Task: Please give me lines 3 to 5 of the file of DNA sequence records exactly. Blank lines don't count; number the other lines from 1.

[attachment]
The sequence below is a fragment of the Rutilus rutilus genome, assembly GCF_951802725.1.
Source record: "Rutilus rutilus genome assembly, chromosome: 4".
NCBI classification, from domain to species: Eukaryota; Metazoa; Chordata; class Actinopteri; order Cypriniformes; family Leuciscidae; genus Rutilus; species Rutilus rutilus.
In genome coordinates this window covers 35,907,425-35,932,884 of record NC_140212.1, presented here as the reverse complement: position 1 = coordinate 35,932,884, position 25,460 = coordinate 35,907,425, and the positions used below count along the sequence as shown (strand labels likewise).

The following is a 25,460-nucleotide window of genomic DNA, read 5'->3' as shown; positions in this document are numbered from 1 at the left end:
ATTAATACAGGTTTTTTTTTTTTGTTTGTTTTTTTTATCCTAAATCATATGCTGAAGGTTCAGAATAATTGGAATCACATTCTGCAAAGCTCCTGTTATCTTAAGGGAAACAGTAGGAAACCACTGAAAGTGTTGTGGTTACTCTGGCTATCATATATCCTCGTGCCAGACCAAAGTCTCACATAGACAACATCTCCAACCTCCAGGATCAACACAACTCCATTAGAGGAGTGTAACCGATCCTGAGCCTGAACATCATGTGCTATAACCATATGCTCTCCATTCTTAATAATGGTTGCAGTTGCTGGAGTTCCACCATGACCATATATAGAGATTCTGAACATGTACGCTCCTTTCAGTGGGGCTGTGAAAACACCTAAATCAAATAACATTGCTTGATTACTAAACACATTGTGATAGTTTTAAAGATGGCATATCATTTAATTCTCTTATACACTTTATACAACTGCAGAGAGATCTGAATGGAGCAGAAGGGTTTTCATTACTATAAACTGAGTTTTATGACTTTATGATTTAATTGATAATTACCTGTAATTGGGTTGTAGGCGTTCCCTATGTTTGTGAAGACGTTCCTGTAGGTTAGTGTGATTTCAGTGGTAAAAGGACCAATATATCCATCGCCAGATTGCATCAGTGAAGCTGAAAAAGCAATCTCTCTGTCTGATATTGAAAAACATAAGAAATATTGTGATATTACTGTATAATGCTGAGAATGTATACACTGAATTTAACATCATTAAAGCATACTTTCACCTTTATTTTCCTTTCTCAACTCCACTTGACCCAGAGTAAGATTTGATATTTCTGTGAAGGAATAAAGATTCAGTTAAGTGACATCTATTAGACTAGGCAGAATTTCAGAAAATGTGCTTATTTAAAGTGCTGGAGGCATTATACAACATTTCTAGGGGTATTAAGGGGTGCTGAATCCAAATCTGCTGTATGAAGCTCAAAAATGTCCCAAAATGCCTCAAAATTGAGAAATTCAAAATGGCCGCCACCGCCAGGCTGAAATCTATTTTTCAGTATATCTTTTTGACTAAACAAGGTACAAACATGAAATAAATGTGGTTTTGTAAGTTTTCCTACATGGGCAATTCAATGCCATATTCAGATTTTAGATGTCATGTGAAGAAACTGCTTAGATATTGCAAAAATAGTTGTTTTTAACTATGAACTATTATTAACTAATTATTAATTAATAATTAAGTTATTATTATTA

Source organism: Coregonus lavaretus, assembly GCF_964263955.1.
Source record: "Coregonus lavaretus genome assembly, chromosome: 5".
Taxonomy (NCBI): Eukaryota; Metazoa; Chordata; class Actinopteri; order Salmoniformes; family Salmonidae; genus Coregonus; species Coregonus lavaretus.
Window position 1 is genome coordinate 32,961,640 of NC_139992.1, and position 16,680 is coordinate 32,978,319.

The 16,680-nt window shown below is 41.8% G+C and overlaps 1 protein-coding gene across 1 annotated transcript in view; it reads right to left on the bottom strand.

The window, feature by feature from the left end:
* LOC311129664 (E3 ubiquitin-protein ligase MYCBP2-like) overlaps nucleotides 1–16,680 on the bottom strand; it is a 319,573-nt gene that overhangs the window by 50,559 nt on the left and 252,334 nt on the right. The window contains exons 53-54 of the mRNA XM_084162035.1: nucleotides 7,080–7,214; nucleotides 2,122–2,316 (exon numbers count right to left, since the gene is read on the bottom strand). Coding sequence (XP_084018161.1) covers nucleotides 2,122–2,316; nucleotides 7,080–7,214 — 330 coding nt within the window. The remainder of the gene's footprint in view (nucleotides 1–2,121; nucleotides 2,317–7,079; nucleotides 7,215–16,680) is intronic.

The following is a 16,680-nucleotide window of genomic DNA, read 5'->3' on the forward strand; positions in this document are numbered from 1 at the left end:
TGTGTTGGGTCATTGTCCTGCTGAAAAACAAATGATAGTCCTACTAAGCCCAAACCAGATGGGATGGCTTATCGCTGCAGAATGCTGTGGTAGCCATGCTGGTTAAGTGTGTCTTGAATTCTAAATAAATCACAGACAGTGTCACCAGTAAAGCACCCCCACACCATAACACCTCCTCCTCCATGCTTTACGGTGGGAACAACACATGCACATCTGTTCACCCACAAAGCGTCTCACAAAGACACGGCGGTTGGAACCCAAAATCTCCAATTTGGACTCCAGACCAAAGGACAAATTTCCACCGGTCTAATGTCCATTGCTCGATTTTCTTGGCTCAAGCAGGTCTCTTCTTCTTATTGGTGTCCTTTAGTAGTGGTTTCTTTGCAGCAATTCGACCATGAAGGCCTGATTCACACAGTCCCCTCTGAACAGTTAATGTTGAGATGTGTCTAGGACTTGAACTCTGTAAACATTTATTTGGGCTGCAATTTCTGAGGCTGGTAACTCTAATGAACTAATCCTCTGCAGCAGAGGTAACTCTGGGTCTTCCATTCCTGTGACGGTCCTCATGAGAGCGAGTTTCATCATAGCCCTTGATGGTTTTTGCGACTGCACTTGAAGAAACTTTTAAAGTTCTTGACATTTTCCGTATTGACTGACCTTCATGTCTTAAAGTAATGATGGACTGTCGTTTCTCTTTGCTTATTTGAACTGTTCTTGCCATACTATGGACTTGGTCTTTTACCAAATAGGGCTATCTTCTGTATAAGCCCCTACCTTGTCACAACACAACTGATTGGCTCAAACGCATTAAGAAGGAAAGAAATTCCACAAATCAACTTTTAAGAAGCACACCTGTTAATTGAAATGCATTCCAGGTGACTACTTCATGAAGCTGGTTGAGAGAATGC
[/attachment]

NCBI classification, from domain to species: Eukaryota; Metazoa; Chordata; class Actinopteri; order Cypriniformes; family Leuciscidae; genus Rutilus; species Rutilus rutilus.
In genome coordinates this window covers 35,907,425-35,932,884 of record NC_140212.1, presented here as the reverse complement: position 1 = coordinate 35,932,884, position 25,460 = coordinate 35,907,425, and the positions used below count along the sequence as shown (strand labels likewise).

The following is a 25,460-nucleotide window of genomic DNA, read 5'->3' as shown; positions in this document are numbered from 1 at the left end: